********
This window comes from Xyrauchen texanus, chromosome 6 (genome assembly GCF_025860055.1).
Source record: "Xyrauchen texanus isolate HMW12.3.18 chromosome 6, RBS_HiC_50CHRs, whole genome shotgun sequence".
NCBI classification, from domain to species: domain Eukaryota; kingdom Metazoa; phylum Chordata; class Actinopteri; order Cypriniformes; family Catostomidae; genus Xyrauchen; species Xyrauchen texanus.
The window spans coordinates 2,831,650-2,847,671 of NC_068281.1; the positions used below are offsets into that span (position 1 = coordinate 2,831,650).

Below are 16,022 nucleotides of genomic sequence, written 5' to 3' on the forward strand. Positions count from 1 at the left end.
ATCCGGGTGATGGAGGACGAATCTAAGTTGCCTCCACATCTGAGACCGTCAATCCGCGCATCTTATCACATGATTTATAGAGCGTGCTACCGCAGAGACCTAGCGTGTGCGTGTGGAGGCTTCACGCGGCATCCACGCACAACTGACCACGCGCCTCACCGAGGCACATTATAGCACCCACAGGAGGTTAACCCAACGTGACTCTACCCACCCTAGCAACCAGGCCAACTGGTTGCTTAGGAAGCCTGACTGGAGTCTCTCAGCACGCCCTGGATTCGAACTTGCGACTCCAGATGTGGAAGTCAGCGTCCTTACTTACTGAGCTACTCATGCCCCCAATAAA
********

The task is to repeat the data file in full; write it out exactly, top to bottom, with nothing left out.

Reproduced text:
This window comes from Xyrauchen texanus, chromosome 6 (genome assembly GCF_025860055.1).
Source record: "Xyrauchen texanus isolate HMW12.3.18 chromosome 6, RBS_HiC_50CHRs, whole genome shotgun sequence".
NCBI classification, from domain to species: domain Eukaryota; kingdom Metazoa; phylum Chordata; class Actinopteri; order Cypriniformes; family Catostomidae; genus Xyrauchen; species Xyrauchen texanus.
The window spans coordinates 2,831,650-2,847,671 of NC_068281.1; the positions used below are offsets into that span (position 1 = coordinate 2,831,650).

Below are 16,022 nucleotides of genomic sequence, written 5' to 3' on the forward strand. Positions count from 1 at the left end.
ATCCGGGTGATGGAGGACGAATCTAAGTTGCCTCCACATCTGAGACCGTCAATCCGCGCATCTTATCACATGATTTATAGAGCGTGCTACCGCAGAGACCTAGCGTGTGCGTGTGGAGGCTTCACGCGGCATCCACGCACAACTGACCACGCGCCTCACCGAGGCACATTATAGCACCCACAGGAGGTTAACCCAACGTGACTCTACCCACCCTAGCAACCAGGCCAACTGGTTGCTTAGGAAGCCTGACTGGAGTCTCTCAGCACGCCCTGGATTCGAACTTGCGACTCCAGATGTGGAAGTCAGCGTCCTTACTTACTGAGCTACTCATGCCCCCAATAAA